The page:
None of this would necessarily be the impetus for Trump, of course. Rather, CCS could play into his oft repeated pledge to save the coal industry. In this case, by lowering the climate impact of coal burning, CCS could help save it from environmental regulations, as well as a from broader business and investment decisions anticipating those kinds of regulations. And it could do so not just in the U.S., where coal may not be able to make much of a rebound, but around the globe.

Or as Benjamin Sporton, the chief executive of the World Coal Association, recently put it in a statement, “It’s essential that we recognise that accelerated carbon capture and storage (CCS) development and deployment is critical to meeting the Paris Agreement climate goals. CCS is safe, reliable, cost-effective, and efficient – reducing emissions from coal power production by up to 90%.”

On the campaign trail, Trump certainly didn’t articulate any detailed pro-CCS policies. But he did allude to “clean coal,” which is tantamount to the same thing.

“I frankly am optimistic about what a Trump administration will do for carbon capture,” said Jeff Erikson, general manager for the Americas of the Global CCS Institute, although he cautioned that it was “too soon to tell.” But Erikson said if Trump wants to exploit domestic energy resources, CCS makes a great deal of sense.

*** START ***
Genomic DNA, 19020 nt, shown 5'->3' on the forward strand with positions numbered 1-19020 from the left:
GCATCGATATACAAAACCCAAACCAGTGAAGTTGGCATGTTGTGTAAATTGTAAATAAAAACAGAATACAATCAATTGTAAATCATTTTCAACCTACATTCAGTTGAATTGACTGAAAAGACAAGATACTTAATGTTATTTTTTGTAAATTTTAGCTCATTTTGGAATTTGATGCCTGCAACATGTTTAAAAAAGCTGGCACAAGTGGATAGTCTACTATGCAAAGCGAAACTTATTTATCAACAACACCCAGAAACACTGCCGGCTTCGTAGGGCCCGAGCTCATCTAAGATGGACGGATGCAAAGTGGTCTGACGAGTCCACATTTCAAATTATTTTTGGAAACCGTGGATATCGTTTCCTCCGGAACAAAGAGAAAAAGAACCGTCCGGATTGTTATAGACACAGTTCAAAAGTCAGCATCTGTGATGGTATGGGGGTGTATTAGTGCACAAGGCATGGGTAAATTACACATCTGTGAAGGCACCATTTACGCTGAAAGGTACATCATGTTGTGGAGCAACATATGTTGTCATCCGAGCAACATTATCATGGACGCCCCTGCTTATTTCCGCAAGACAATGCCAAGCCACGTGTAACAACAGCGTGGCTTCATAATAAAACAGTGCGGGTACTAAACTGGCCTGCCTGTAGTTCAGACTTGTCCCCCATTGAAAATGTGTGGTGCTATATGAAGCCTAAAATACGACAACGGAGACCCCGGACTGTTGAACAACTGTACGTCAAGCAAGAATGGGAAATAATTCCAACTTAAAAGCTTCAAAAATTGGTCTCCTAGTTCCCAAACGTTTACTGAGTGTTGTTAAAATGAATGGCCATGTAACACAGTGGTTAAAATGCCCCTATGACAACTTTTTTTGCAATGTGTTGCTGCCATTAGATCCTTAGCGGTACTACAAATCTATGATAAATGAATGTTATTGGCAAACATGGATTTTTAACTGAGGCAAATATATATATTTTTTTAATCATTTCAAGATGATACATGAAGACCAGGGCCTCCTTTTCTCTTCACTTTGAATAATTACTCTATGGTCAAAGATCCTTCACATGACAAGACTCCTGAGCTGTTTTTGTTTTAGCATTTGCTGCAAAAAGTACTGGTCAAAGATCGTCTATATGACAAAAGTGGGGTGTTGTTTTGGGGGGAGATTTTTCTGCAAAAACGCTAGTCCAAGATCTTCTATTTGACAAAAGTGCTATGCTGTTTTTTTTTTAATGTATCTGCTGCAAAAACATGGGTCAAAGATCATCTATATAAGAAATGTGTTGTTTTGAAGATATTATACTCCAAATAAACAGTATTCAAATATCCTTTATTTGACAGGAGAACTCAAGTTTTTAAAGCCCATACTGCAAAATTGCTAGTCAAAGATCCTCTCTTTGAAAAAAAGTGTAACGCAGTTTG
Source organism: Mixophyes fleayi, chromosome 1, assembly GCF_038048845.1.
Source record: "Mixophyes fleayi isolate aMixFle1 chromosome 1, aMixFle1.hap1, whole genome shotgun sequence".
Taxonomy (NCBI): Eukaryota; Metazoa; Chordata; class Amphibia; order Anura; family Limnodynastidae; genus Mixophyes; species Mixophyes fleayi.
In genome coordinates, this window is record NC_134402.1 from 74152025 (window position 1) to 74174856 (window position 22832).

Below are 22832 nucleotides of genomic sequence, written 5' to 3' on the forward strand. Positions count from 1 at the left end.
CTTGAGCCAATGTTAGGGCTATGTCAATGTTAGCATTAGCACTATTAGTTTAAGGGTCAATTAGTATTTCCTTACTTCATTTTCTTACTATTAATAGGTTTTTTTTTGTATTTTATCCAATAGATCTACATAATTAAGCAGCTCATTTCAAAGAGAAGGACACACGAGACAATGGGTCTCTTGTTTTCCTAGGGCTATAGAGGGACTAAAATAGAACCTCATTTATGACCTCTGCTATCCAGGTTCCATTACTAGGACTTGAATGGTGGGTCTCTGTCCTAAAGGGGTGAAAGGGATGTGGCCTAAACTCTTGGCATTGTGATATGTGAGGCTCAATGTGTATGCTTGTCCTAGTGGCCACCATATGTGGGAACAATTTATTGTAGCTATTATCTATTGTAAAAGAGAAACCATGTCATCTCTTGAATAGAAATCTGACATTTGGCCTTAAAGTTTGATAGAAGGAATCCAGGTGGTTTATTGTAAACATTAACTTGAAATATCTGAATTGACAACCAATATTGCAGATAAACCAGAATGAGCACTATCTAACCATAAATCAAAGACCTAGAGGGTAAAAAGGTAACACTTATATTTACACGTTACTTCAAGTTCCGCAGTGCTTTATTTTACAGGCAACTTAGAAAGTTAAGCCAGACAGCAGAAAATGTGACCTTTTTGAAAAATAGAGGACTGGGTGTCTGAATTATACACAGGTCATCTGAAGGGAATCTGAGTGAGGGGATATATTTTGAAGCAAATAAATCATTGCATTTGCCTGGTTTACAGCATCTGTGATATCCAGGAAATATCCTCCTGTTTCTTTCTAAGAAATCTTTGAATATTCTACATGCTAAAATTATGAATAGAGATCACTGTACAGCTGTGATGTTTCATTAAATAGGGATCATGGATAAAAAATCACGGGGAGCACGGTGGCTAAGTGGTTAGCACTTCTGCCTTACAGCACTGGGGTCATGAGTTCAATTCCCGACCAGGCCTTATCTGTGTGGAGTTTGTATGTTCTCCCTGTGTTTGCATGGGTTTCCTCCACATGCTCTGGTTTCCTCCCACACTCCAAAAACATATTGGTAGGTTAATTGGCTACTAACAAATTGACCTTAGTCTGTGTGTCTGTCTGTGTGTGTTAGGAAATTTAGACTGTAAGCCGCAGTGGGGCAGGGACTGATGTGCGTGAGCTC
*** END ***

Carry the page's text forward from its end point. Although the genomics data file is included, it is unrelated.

“The technology can be exported to other countries, so it puts the U.S. in the position of really creating…a new tech industry,” he added.

The most obvious way to support CCS is through research funding. The Department of Energy has already been doing that. Presumably that’s something Trump’s administration would continue. But it’s only the beginning of what’s possible.

Advocates point in particular to a provision in the tax code called 45Q, which currently provides a $20 per ton tax credit for injecting CO2 underground “in secure geological storage,” and a $10 per ton credit for injections that lead to enhanced oil recovery, followed by underground storage. But these credits could be raised substantially, notes John Thompson, who heads the fossil transition project at the Clean Air Task Force, and that would probably be very effective in incentivizing the industry.

“It’s more U.S. oil, it’s oil that displaces what would have come from overseas, and by the way, it also has a climate benefit,” Thompson said.

The other problem is that 45Q has a cap: The credits can only be gained for 75 million tons of stored carbon dioxide in total, of which at least 35 million have been claimed so far. That’s a lot of CO2, but considering the scale of what’s required to start fixing climate change, it’s actually still only a beginning.